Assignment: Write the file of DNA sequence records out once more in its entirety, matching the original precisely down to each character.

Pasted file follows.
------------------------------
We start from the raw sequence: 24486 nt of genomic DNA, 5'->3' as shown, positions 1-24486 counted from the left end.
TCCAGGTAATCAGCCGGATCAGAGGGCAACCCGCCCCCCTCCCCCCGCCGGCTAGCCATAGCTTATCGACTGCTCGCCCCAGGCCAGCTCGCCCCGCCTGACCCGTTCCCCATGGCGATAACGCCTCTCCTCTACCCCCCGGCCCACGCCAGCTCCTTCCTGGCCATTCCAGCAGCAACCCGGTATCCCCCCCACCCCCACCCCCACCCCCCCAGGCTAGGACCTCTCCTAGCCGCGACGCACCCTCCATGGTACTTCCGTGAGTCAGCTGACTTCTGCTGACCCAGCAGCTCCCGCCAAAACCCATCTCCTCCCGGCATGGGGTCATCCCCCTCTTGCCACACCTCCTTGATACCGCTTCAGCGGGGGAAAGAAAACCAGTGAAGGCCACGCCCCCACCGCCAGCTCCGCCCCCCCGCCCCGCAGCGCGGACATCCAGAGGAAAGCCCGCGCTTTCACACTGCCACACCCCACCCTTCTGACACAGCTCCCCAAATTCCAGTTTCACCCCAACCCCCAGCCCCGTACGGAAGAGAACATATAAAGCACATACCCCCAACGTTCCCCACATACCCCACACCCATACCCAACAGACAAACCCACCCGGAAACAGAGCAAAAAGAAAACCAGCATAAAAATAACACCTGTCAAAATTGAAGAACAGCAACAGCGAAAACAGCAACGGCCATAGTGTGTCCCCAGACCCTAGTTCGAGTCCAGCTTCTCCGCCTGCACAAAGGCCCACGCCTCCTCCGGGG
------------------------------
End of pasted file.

We start from the raw sequence: 24486 nt of genomic DNA, 5'->3' as shown, positions 1-24486 counted from the left end.
TCCAGGTAATCAGCCGGATCAGAGGGCAACCCGCCCCCCTCCCCCCGCCGGCTAGCCATAGCTTATCGACTGCTCGCCCCAGGCCAGCTCGCCCCGCCTGACCCGTTCCCCATGGCGATAACGCCTCTCCTCTACCCCCCGGCCCACGCCAGCTCCTTCCTGGCCATTCCAGCAGCAACCCGGTATCCCCCCCACCCCCACCCCCACCCCCCCAGGCTAGGACCTCTCCTAGCCGCGACGCACCCTCCATGGTACTTCCGTGAGTCAGCTGACTTCTGCTGACCCAGCAGCTCCCGCCAAAACCCATCTCCTCCCGGCATGGGGTCATCCCCCTCTTGCCACACCTCCTTGATACCGCTTCAGCGGGGGAAAGAAAACCAGTGAAGGCCACGCCCCCACCGCCAGCTCCGCCCCCCCGCCCCGCAGCGCGGACATCCAGAGGAAAGCCCGCGCTTTCACACTGCCACACCCCACCCTTCTGACACAGCTCCCCAAATTCCAGTTTCACCCCAACCCCCAGCCCCGTACGGAAGAGAACATATAAAGCACATACCCCCAACGTTCCCCACATACCCCACACCCATACCCAACAGACAAACCCACCCGGAAACAGAGCAAAAAGAAAACCAGCATAAAAATAACACCTGTCAAAATTGAAGAACAGCAACAGCGAAAACAGCAACGGCCATAGTGTGTCCCCAGACCCTAGTTCGAGTCCAGCTTCTCCGCCTGCACAAAGGCCCACGCCTCCTCCGGGG